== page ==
SPX has been built by taking code from OGUR and refactoring portions of it to be more useful for general game development with the XNA framework. One week ago I loaded OGUR onto my XBox 360 to see how it performed compared to the PC version. That test was intended as a way for me to see if the first of two graphical overhauls looked as good blown up on a big screen as it does on my laptop.
Boy oh boy did I underestimate how important that test turned out to be.
Starting out, I couldn’t even get the console specific project copy to build. Thanks to multiple blog postings I was able to find out that the Xbox runs a different version of the .NET runtime than what runs on the PC. This meant that I first would need to implement some features from .NET 4.0 in .NET 3.5 which OGUR needed to run. Only after I completed this task did I realize that the target runtime could be changed in the Xbox project without adverse effect. DOH!
As soon as the game launched on the console, I knew something was horribly wrong. OGUR had run on the Xbox in its early stages, but I hadn’t taken any time over the past two months or so to test on the console. I didn’t think there would be any major differences between the two platforms, especially since OGUR (and subsequently SPX) are built to dynamically handle both PC and the Xbox.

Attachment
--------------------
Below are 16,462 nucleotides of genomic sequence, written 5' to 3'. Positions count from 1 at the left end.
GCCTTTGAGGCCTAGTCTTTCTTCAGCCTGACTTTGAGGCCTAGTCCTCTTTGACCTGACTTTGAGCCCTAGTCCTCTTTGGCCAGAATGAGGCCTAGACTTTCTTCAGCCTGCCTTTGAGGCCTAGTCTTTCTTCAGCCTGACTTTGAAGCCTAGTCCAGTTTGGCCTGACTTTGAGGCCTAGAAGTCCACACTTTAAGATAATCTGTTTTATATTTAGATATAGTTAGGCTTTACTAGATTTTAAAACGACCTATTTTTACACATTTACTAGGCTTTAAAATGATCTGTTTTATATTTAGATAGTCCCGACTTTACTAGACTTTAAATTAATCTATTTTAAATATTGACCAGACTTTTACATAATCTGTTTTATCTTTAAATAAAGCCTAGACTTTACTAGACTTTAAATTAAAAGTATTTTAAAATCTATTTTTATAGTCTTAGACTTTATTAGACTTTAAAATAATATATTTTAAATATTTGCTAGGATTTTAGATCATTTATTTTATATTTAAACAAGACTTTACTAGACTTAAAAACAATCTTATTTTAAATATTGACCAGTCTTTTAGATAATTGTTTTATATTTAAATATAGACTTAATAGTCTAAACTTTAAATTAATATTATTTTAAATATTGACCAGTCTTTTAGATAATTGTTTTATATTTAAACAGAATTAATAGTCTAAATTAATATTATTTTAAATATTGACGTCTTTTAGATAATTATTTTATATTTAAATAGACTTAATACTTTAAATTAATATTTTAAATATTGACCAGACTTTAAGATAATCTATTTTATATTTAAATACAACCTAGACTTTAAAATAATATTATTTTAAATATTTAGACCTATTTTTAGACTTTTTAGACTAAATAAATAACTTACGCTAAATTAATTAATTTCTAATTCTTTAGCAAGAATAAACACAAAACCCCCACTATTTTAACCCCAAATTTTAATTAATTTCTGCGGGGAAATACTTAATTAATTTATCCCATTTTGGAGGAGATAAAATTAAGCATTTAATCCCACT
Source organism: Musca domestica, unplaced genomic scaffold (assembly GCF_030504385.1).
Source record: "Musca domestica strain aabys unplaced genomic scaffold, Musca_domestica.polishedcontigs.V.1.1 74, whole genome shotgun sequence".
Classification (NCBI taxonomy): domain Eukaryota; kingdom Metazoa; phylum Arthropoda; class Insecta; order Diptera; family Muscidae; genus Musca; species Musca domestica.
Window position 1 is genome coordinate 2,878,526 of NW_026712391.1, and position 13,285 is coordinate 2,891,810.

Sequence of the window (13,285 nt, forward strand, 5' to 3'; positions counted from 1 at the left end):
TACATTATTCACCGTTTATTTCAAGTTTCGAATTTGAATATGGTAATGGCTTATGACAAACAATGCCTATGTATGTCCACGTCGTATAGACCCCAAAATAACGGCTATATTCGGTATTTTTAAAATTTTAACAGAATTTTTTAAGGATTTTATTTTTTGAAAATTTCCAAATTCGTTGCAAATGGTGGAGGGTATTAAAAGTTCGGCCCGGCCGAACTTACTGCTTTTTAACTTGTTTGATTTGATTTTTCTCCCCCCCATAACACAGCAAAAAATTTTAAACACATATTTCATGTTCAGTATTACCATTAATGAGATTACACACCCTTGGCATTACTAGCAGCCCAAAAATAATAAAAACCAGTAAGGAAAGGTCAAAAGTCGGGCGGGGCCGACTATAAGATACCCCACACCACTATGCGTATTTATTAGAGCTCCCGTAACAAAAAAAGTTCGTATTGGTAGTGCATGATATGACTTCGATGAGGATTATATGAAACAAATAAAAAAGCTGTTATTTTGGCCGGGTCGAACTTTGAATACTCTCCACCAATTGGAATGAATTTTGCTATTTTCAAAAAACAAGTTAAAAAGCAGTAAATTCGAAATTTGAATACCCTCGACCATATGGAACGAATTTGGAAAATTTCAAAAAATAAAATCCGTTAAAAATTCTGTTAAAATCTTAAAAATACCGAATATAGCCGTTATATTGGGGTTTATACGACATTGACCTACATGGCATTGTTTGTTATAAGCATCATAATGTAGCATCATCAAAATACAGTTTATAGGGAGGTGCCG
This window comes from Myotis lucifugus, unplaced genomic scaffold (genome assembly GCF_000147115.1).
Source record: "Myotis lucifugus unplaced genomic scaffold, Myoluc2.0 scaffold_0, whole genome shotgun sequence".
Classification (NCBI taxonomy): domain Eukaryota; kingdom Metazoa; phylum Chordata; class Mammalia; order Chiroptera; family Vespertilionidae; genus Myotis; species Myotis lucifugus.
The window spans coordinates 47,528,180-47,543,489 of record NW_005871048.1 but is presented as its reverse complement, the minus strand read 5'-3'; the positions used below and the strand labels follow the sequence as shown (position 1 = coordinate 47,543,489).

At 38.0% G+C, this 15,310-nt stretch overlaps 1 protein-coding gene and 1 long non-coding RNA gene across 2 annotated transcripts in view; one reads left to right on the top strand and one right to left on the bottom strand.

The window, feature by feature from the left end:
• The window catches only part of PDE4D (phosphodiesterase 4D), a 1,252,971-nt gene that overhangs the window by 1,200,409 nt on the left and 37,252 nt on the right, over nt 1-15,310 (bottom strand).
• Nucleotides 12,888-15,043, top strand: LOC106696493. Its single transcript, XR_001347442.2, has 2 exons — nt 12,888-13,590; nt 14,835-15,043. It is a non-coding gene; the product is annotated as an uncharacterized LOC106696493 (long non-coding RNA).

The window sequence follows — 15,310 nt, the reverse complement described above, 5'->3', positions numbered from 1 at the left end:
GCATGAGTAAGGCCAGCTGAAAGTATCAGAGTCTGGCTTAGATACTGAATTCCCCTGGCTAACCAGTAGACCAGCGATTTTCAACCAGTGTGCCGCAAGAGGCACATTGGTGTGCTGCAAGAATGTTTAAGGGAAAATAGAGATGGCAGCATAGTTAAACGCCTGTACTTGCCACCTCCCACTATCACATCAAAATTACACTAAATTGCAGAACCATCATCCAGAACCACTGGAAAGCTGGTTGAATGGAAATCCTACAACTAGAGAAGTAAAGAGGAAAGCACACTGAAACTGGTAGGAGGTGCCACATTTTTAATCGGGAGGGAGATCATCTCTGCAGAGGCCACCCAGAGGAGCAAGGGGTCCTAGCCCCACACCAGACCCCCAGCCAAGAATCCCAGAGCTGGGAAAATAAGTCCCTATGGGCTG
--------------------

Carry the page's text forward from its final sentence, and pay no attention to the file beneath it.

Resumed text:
By leaps and bounds the most dramatic problem was lag. A button on the controller needed to be held down for seconds before any movement would occur. Don’t even get me started on the lack of response shown by the HUD for each player. This was a crippling blow to my momentum on the project.
Sitting on my couch, I knew there was no chance of me backing away from OGUR. With the engine nearing completion I couldn’t cut my losses and either build from scratch on another platform or simply pursue a different game altogether. There was certainly a temptation to quit in the back of my mind, but in hindsight my obsessive nature over this project wouldn’t have possibly let me stop.
What could have been a trainwreck for OGUR turned into an amazing bound forward for both the game and SPX. Over the past seven days, I’ve run countless memory and processing performance tests for OGUR both on PC and the console. I’m happy to say that after many hours and an entire weekend spent, OGUR is once again playable in the Xbox. In the process, I’ve added a number of useful helper utilities to SPX which I plan on pushing to the repo once I can grab another spare handful of hours.